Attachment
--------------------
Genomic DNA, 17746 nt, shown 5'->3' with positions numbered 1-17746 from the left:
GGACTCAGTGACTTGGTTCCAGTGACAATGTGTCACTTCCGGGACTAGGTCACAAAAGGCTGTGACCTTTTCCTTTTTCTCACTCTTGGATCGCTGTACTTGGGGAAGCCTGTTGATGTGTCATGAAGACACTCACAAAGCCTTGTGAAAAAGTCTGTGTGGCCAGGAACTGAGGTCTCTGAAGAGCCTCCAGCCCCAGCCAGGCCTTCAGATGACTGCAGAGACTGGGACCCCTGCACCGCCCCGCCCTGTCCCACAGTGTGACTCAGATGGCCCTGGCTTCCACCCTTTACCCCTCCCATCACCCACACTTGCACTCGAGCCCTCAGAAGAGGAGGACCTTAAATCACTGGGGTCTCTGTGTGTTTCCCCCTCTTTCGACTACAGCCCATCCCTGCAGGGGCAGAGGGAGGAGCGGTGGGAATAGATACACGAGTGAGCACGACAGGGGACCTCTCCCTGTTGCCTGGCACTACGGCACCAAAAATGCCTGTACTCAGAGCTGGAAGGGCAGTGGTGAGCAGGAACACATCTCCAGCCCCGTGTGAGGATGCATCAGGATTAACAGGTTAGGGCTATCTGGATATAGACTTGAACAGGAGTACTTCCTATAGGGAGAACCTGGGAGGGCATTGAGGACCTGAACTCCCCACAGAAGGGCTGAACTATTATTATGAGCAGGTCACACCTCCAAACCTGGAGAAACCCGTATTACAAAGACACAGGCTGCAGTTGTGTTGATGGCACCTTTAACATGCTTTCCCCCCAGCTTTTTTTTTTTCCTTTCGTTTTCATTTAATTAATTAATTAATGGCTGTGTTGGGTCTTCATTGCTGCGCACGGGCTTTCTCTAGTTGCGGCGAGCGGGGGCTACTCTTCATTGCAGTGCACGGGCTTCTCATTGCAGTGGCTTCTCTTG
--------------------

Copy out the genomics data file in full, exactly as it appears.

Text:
Genomic DNA, 17746 nt, shown 5'->3' with positions numbered 1-17746 from the left:
GGACTCAGTGACTTGGTTCCAGTGACAATGTGTCACTTCCGGGACTAGGTCACAAAAGGCTGTGACCTTTTCCTTTTTCTCACTCTTGGATCGCTGTACTTGGGGAAGCCTGTTGATGTGTCATGAAGACACTCACAAAGCCTTGTGAAAAAGTCTGTGTGGCCAGGAACTGAGGTCTCTGAAGAGCCTCCAGCCCCAGCCAGGCCTTCAGATGACTGCAGAGACTGGGACCCCTGCACCGCCCCGCCCTGTCCCACAGTGTGACTCAGATGGCCCTGGCTTCCACCCTTTACCCCTCCCATCACCCACACTTGCACTCGAGCCCTCAGAAGAGGAGGACCTTAAATCACTGGGGTCTCTGTGTGTTTCCCCCTCTTTCGACTACAGCCCATCCCTGCAGGGGCAGAGGGAGGAGCGGTGGGAATAGATACACGAGTGAGCACGACAGGGGACCTCTCCCTGTTGCCTGGCACTACGGCACCAAAAATGCCTGTACTCAGAGCTGGAAGGGCAGTGGTGAGCAGGAACACATCTCCAGCCCCGTGTGAGGATGCATCAGGATTAACAGGTTAGGGCTATCTGGATATAGACTTGAACAGGAGTACTTCCTATAGGGAGAACCTGGGAGGGCATTGAGGACCTGAACTCCCCACAGAAGGGCTGAACTATTATTATGAGCAGGTCACACCTCCAAACCTGGAGAAACCCGTATTACAAAGACACAGGCTGCAGTTGTGTTGATGGCACCTTTAACATGCTTTCCCCCCAGCTTTTTTTTTTTCCTTTCGTTTTCATTTAATTAATTAATTAATGGCTGTGTTGGGTCTTCATTGCTGCGCACGGGCTTTCTCTAGTTGCGGCGAGCGGGGGCTACTCTTCATTGCAGTGCACGGGCTTCTCATTGCAGTGGCTTCTCTTG